In this installment, Collins was able to remain consistent with the legacy yet not get so caught up in it that readers who never read any of the previous installment could still understand and enjoy his story. He carefully drops enough details about the character in the first couple of chapters that a first-timer could feel caught up yet not so many details that returning readers feel weighed down.

“The Quarry books are some of our most popular and been too long since readers have had the pleasure of a new one,” explained Charles Ardai who founded and edits Hard Case Crime, which publishes the Quarry novels. “We’re thrilled to bring this classic antihero back to put him through the wringer like he’s never been before.”

One other thing that I liked about this book is the way Collins handled turning the proverbial tables on his main character. It felt authentic and engaging. In my experience, very few novelists can maintain that sense of authenticity and engagement after this many stories. Even Ian Fleming only managed to hold it together for 12 James Bond novels and two collections of short stories.

For all of those reasons, I’m proud to recommend Killing Quarry by Max Allan Collins.

Killing Quarry by Max Allan Collins is available for pre-order now on by clicking here or on the graphic below. It is also available at fine bookstores everywhere.

The Warrendale Detroit Blog is proud to offer occassional reviews of books that we enjoy.

Thursday, November 07, 2019

Community-wide meeting this Wednesday

An avenue - Photo by Peter H./Pixabay
Over the past nine months, residents and community  groups throughout Warrendale have come together and worked with the City of Detroit’s Planning and Development Department. They are going to propose a series of projects for the built environment of this neighborhood. This includes improvements to our streets, our houses, our parks, our businesses, and more.

After all of this work, it’s time for everyone to come out and see what these groups have come up with. The City of Detroit and others are eager to get feedback on everyone who lives or works in Warrendale. This is an essential part of building a community.

To that end, there will be a community-wide meeting this Wednesday, November 13 at the Dick & Sandy Dausch Campus NFL/YET of the Boys & Girls Club of Southeastern Michigan (16500 Tireman Ave.). Doors will open at 5:30 p.m. Presentations will start at 6 p.m.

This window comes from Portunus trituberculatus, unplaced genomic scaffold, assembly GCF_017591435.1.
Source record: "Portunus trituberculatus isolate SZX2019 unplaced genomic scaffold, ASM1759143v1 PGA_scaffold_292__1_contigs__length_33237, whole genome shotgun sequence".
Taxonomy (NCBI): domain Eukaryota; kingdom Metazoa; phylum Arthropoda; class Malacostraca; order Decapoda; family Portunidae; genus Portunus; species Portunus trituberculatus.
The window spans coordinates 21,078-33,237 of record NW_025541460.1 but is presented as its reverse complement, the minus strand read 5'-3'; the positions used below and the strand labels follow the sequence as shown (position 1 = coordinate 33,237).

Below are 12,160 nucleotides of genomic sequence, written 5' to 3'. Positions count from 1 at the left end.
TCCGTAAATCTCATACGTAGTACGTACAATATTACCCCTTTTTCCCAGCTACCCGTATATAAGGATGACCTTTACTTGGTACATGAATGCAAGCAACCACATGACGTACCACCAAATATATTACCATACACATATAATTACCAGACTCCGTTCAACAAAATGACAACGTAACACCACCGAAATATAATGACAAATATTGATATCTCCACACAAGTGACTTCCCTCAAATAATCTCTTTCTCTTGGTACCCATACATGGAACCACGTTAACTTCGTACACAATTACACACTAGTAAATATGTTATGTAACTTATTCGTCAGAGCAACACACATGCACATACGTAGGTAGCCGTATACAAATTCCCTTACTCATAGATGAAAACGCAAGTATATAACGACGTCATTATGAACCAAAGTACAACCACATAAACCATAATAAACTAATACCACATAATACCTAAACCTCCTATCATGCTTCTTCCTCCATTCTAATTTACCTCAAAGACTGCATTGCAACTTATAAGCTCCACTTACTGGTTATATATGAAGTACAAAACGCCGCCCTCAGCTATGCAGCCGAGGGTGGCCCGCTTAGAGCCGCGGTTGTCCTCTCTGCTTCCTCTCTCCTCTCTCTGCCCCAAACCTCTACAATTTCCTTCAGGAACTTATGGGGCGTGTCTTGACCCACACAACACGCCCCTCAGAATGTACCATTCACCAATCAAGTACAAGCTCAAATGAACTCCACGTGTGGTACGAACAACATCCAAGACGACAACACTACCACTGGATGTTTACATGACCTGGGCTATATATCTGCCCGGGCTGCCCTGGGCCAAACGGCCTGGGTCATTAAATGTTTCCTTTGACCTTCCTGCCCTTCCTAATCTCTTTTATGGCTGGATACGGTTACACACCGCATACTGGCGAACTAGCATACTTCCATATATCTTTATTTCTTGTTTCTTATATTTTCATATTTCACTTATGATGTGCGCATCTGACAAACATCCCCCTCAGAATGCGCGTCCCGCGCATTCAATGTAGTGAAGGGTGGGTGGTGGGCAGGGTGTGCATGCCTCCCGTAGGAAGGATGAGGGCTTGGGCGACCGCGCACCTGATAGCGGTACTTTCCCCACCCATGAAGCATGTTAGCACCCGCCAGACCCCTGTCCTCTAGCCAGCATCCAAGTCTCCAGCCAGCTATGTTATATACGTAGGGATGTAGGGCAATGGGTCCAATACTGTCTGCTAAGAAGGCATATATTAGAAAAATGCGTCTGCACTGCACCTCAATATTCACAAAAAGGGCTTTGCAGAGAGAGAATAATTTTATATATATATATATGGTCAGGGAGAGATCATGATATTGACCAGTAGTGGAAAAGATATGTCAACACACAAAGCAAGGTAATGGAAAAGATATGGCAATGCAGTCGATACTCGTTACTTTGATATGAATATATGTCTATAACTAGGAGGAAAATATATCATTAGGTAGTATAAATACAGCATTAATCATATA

In addition, childcare will be provided on site for this meeting. If you have young ones that won’t sit through a presentation and you don’t have someone else to watch them, those facts should not be an excuse for not participating. Your voice is an important part of this meeting and that’s why there will be someone there to watch young kids while the adults talk about the future of our neighborhood.

Refreshments will also be provided for those attending this meeting.

Parking is available for this meeting in the lot at the Boys & Girls Club. If that lot fills up, additional parking will be available at the O’Live Church of God in Christ (16601 Tireman Ave.). The church is basically across the street from where this meeting will happen.

There is no cost or commitment for anyone to attend. I hope to see a lot of my neighbors in attendance this coming Wednesday evening.

Tuesday, November 05, 2019

Detroit is the worst city in the USA for veterans

Veterans | Illustration by tammyatWTI/Pixabay
Dear Detroit,

We need to talk.

Veteran’s Day will be upon us soon. I know this because I’ve already gotten announcements from a few different restaurants announcing specials for active and former members of the military. It won’t be much long until a series of talking heads fill our television screen talking about the debt that we owe veterans and how great our country is because of them.

That’s nice and all. But here’s the thing: Detroit was just named the worst city in the United States for veterans. At first, I thought this was just another case of some media outlet back Detroit. Again.

But this time, they brought receipts. Out of the 100 largest cities in America, Detroit ranks 83rd in the percentage of homeless veterans. We also come in at:

Those are four very big categories that show we are failing the veterans that we are calling heroes. Oh, and, by the way, it gets worse.

This the third time that Detroit has held this dubious distinction. WXYZ-TV reported on it in 2018. The Metro Times reported on this 2017. This now makes three years in a row when we have been the worst city in the United States for veterans. None of the issues addressed in either of the previous years.

Another one of these lists will come out again next year. I would really like it if Detroit was not the worst city for veterans a fourth year in a row.